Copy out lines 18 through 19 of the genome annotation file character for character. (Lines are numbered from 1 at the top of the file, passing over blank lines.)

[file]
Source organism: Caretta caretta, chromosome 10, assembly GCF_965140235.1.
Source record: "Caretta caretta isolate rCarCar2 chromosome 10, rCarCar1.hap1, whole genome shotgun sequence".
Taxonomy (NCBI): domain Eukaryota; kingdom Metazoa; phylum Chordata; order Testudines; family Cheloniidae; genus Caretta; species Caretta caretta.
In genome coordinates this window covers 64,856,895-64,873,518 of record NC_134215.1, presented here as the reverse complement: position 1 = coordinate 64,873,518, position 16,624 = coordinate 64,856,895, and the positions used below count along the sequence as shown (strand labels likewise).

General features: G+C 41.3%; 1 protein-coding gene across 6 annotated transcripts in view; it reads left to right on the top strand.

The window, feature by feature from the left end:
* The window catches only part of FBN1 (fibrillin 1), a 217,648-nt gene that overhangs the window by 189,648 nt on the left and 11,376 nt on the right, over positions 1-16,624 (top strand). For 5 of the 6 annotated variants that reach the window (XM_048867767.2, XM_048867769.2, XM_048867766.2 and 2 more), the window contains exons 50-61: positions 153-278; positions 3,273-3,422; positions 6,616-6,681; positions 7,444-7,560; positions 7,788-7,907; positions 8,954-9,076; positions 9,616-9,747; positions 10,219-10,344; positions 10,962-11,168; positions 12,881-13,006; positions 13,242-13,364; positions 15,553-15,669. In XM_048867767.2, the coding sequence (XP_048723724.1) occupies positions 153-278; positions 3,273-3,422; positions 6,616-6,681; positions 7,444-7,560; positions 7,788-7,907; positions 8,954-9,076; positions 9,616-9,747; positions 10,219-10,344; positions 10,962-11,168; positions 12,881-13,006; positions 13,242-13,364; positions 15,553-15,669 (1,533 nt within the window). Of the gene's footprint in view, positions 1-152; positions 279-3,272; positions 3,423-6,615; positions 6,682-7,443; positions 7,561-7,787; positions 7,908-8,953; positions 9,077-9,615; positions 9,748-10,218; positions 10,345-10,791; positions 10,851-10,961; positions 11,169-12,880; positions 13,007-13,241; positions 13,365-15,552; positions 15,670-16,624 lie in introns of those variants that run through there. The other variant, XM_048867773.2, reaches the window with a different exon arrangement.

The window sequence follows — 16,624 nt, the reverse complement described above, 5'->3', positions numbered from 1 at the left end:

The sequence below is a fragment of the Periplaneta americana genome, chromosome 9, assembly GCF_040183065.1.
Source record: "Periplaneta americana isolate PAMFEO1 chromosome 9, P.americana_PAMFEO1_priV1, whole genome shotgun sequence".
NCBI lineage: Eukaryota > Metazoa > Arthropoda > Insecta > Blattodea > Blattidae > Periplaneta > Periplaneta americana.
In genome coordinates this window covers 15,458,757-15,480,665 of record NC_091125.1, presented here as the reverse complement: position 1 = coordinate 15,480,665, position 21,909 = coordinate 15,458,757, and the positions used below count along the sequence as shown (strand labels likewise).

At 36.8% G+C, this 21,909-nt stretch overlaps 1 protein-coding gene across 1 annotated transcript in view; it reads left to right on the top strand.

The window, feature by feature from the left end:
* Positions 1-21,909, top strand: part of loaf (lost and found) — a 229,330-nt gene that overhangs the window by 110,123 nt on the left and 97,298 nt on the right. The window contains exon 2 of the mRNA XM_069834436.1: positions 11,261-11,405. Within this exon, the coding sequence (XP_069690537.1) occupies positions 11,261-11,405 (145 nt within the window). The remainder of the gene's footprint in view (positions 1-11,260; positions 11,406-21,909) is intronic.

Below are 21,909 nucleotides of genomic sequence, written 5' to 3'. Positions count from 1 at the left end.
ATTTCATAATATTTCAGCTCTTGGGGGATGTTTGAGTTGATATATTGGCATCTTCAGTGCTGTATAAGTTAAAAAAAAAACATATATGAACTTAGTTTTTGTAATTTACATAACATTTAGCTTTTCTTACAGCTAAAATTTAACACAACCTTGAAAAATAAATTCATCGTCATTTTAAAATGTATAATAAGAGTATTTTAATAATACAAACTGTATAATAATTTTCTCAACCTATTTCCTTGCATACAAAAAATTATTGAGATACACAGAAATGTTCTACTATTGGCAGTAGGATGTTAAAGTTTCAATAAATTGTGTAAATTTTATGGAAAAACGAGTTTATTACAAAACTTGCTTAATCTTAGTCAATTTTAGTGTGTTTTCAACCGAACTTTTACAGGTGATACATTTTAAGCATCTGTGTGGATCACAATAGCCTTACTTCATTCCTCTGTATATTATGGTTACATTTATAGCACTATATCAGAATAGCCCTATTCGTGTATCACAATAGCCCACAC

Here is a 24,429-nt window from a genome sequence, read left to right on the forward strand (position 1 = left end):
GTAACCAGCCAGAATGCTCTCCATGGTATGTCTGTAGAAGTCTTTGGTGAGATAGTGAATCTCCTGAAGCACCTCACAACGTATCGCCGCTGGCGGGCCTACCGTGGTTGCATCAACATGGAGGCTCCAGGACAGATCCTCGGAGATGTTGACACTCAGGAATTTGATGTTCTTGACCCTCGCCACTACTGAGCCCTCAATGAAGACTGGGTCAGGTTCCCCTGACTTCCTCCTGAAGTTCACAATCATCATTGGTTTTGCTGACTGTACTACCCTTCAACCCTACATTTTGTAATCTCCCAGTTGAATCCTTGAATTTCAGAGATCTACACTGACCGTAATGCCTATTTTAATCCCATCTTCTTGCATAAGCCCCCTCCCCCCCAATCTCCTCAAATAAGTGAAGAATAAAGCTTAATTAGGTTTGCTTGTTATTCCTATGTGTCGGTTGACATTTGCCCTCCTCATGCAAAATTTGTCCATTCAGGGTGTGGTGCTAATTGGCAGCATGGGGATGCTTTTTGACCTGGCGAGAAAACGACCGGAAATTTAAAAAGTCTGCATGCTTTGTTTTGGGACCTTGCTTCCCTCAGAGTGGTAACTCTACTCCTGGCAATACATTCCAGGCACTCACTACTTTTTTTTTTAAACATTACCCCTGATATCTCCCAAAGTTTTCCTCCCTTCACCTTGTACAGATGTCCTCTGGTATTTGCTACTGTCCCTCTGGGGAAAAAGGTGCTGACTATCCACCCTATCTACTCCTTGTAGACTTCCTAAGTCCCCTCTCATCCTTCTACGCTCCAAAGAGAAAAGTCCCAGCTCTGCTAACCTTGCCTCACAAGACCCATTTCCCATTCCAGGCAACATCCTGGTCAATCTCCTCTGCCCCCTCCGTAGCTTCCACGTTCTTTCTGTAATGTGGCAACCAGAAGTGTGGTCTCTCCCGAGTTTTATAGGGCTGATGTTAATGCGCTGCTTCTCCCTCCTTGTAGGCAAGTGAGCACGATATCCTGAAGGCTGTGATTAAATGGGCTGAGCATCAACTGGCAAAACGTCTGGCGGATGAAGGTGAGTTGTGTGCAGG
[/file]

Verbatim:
Here is a 24,429-nt window from a genome sequence, read left to right on the forward strand (position 1 = left end):
GTAACCAGCCAGAATGCTCTCCATGGTATGTCTGTAGAAGTCTTTGGTGAGATAGTGAATCTCCTGAAGCACCTCACAACGTATCGCCGCTGGCGGGCCTACCGTGGTTGCATCAACATGGAGGCTCCAGGACAGATCCTCGGAGATGTTGACACTCAGGAATTTGATGTTCTTGACCCTCGCCACTACTGAGCCCTCAATGAAGACTGGGTCAGGTTCCCCTGACTTCCTCCTGAAGTTCACAATCATCATTGGTTTTGCTGACTGTACTACCCTTCAACCCTACATTTTGTAATCTCCCAGTTGAATCCTTGAATTTCAGAGATCTACACTGACCGTAATGCCTATTTTAATCCCATCTTCTTGCATAAGCCCCCTCCCCCCCAATCTCCTCAAATAAGTGAAGAATAAAGCTTAATTAGGTTTGCTTGTTATTCCTATGTGTCGGTTGACATTTGCCCTCCTCATGCAAAATTTGTCCATTCAGGGTGTGGTGCTAATTGGCAGCATGGGGATGCTTTTTGACCTGGCGAGAAAACGACCGGAAATTTAAAAAGTCTGCATGCTTTGTTTTGGGACCTTGCTTCCCTCAGAGTGGTAACTCTACTCCTGGCAATACATTCCAGGCACTCACTACTTTTTTTTTTAAACATTACCCCTGATATCTCCCAAAGTTTTCCTCCCTTCACCTTGTACAGATGTCCTCTGGTATTTGCTACTGTCCCTCTGGGGAAAAAGGTGCTGACTATCCACCCTATCTACTCCTTGTAGACTTCCTAAGTCCCCTCTCATCCTTCTACGCTCCAAAGAGAAAAGTCCCAGCTCTGCTAACCTTGCCTCACAAGACCCATTTCCCATTCCAGGCAACATCCTGGTCAATCTCCTCTGCCCCCTCCGTAGCTTCCACGTTCTTTCTGTAATGTGGCAACCAGAAGTGTGGTCTCTCCCGAGTTTTATAGGGCTGATGTTAATGCGCTGCTTCTCCCTCCTTGTAGGCAAGTGAGCACGATATCCTGAAGGCTGTGATTAAATGGGCTGAGCATCAACTGGCAAAACGTCTGGCGGATGAAGGTGAGTTGTGTGCAGG